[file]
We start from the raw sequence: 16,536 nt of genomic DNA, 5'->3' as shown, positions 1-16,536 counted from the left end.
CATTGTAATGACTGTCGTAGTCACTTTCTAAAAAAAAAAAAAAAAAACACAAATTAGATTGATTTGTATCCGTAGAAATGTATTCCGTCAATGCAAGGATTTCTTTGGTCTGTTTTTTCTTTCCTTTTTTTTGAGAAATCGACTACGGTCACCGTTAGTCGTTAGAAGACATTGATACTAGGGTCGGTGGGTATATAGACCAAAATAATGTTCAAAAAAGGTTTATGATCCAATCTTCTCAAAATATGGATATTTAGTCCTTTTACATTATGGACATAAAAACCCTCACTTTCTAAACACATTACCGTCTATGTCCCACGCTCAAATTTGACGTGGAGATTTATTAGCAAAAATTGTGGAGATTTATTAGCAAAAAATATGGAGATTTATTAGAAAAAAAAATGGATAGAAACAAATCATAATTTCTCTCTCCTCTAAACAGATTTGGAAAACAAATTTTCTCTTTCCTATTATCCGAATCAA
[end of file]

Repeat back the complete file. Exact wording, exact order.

We start from the raw sequence: 16,536 nt of genomic DNA, 5'->3' as shown, positions 1-16,536 counted from the left end.
CATTGTAATGACTGTCGTAGTCACTTTCTAAAAAAAAAAAAAAAAAACACAAATTAGATTGATTTGTATCCGTAGAAATGTATTCCGTCAATGCAAGGATTTCTTTGGTCTGTTTTTTCTTTCCTTTTTTTTGAGAAATCGACTACGGTCACCGTTAGTCGTTAGAAGACATTGATACTAGGGTCGGTGGGTATATAGACCAAAATAATGTTCAAAAAAGGTTTATGATCCAATCTTCTCAAAATATGGATATTTAGTCCTTTTACATTATGGACATAAAAACCCTCACTTTCTAAACACATTACCGTCTATGTCCCACGCTCAAATTTGACGTGGAGATTTATTAGCAAAAATTGTGGAGATTTATTAGCAAAAAATATGGAGATTTATTAGAAAAAAAAATGGATAGAAACAAATCATAATTTCTCTCTCCTCTAAACAGATTTGGAAAACAAATTTTCTCTTTCCTATTATCCGAATCAA